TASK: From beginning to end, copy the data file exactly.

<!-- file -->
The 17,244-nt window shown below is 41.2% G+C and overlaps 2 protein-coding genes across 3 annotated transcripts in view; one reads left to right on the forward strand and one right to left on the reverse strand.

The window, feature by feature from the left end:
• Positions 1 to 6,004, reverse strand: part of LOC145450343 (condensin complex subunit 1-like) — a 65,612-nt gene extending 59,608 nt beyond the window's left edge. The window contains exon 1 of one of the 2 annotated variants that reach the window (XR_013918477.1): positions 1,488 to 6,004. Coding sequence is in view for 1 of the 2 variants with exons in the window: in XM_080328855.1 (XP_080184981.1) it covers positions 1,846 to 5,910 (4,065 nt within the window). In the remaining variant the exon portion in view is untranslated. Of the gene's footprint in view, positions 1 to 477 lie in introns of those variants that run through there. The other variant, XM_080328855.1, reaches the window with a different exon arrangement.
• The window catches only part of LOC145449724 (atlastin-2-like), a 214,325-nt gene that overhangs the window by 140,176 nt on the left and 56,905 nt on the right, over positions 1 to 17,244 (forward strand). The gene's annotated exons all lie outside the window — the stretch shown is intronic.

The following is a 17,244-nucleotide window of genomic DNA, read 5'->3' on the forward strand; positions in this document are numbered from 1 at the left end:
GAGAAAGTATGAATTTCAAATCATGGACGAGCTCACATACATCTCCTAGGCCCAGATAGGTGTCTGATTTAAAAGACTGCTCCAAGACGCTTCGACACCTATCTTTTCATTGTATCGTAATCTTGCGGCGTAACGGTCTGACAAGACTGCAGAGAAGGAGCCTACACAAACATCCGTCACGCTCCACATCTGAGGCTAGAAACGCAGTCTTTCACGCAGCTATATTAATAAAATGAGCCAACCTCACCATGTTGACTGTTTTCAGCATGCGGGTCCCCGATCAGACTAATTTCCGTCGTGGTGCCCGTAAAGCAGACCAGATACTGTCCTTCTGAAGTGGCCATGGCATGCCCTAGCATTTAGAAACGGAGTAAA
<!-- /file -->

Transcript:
The 17,244-nt window shown below is 41.2% G+C and overlaps 2 protein-coding genes across 3 annotated transcripts in view; one reads left to right on the forward strand and one right to left on the reverse strand.

The window, feature by feature from the left end:
• Positions 1 to 6,004, reverse strand: part of LOC145450343 (condensin complex subunit 1-like) — a 65,612-nt gene extending 59,608 nt beyond the window's left edge. The window contains exon 1 of one of the 2 annotated variants that reach the window (XR_013918477.1): positions 1,488 to 6,004. Coding sequence is in view for 1 of the 2 variants with exons in the window: in XM_080328855.1 (XP_080184981.1) it covers positions 1,846 to 5,910 (4,065 nt within the window). In the remaining variant the exon portion in view is untranslated. Of the gene's footprint in view, positions 1 to 477 lie in introns of those variants that run through there. The other variant, XM_080328855.1, reaches the window with a different exon arrangement.
• The window catches only part of LOC145449724 (atlastin-2-like), a 214,325-nt gene that overhangs the window by 140,176 nt on the left and 56,905 nt on the right, over positions 1 to 17,244 (forward strand). The gene's annotated exons all lie outside the window — the stretch shown is intronic.

The following is a 17,244-nucleotide window of genomic DNA, read 5'->3' on the forward strand; positions in this document are numbered from 1 at the left end:
GAGAAAGTATGAATTTCAAATCATGGACGAGCTCACATACATCTCCTAGGCCCAGATAGGTGTCTGATTTAAAAGACTGCTCCAAGACGCTTCGACACCTATCTTTTCATTGTATCGTAATCTTGCGGCGTAACGGTCTGACAAGACTGCAGAGAAGGAGCCTACACAAACATCCGTCACGCTCCACATCTGAGGCTAGAAACGCAGTCTTTCACGCAGCTATATTAATAAAATGAGCCAACCTCACCATGTTGACTGTTTTCAGCATGCGGGTCCCCGATCAGACTAATTTCCGTCGTGGTGCCCGTAAAGCAGACCAGATACTGTCCTTCTGAAGTGGCCATGGCATGCCCTAGCATTTAGAAACGGAGTAAA